If you look closely at the leaves of many trees, you may notice small bumps, irregular or spherical growth, velvety patches or other distorted growth. These different growths are called galls. They can look strange and unsightly but it is only a cosmetic problem and will not affect the health of the plant.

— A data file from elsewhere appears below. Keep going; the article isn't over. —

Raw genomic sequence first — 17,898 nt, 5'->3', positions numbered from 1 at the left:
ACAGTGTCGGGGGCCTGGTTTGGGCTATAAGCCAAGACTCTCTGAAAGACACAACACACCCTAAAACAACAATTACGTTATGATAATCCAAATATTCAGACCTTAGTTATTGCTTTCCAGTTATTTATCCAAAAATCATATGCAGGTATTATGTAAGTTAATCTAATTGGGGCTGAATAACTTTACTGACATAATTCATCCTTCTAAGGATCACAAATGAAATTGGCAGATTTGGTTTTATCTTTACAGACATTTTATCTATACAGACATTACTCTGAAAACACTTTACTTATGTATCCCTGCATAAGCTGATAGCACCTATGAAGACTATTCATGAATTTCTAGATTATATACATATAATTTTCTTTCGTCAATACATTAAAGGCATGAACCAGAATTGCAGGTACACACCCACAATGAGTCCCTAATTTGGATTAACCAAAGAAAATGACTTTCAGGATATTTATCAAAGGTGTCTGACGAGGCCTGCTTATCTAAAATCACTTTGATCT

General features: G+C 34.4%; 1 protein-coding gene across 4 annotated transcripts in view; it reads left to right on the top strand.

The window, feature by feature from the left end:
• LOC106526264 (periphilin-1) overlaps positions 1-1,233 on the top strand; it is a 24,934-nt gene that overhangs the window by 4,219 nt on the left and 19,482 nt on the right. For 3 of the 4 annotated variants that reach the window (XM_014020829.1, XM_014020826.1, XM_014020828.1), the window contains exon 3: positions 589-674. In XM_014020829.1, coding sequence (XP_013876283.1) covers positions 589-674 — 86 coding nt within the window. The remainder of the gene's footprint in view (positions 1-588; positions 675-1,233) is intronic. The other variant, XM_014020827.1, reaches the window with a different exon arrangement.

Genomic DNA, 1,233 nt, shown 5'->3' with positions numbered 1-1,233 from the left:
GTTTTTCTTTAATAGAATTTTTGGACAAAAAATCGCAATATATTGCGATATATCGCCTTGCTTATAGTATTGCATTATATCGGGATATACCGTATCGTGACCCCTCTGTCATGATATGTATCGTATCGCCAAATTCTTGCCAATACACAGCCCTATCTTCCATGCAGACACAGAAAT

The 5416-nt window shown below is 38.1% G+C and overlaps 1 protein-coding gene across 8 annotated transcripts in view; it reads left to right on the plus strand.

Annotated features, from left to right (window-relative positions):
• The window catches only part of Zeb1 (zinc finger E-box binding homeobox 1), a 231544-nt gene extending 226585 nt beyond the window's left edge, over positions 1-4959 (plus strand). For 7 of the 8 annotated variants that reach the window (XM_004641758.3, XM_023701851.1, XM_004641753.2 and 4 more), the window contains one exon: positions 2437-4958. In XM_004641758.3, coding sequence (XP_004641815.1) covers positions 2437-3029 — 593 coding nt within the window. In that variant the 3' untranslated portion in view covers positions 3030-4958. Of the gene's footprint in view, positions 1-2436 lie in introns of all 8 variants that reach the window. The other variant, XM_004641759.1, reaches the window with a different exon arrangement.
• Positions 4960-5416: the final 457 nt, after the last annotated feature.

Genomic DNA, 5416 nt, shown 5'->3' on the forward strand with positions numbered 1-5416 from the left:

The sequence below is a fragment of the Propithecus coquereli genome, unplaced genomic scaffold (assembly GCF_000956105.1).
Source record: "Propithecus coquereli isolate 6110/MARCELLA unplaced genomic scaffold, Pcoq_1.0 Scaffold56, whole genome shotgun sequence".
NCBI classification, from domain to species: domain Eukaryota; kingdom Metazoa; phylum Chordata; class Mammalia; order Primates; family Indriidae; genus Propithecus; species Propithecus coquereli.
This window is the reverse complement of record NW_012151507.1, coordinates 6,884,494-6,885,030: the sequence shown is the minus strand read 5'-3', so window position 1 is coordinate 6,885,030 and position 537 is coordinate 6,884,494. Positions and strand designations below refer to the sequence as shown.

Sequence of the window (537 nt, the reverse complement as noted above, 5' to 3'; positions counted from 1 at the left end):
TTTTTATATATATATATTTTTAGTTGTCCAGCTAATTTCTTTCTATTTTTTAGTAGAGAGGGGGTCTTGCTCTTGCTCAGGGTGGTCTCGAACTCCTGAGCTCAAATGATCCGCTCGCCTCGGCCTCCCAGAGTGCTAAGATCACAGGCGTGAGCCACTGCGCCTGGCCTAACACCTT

Galls generally form in the spring when an insect or mite lays eggs, feeds, or in some other way irritates actively growing plant tissue. The plant responds by producing a growth over the area that was irritated. You rarely need to control galls. Gall growths on leaves are unattractive and may cause concern, but damage to the tree is purely cosmetic. Because the tree’s health is not involved, homeowners need to determine if spraying is really necessary. Large trees are difficult to spray and you may need a professional to do a proper job of spraying. The number of galls will fluctuate from year to year and may disappear on their own. If you decide to spray, determine what causes the gall, proper treatment, and what product is most effective. For more information on galls contact your county Extension office, Master Gardener hotline or local nursery.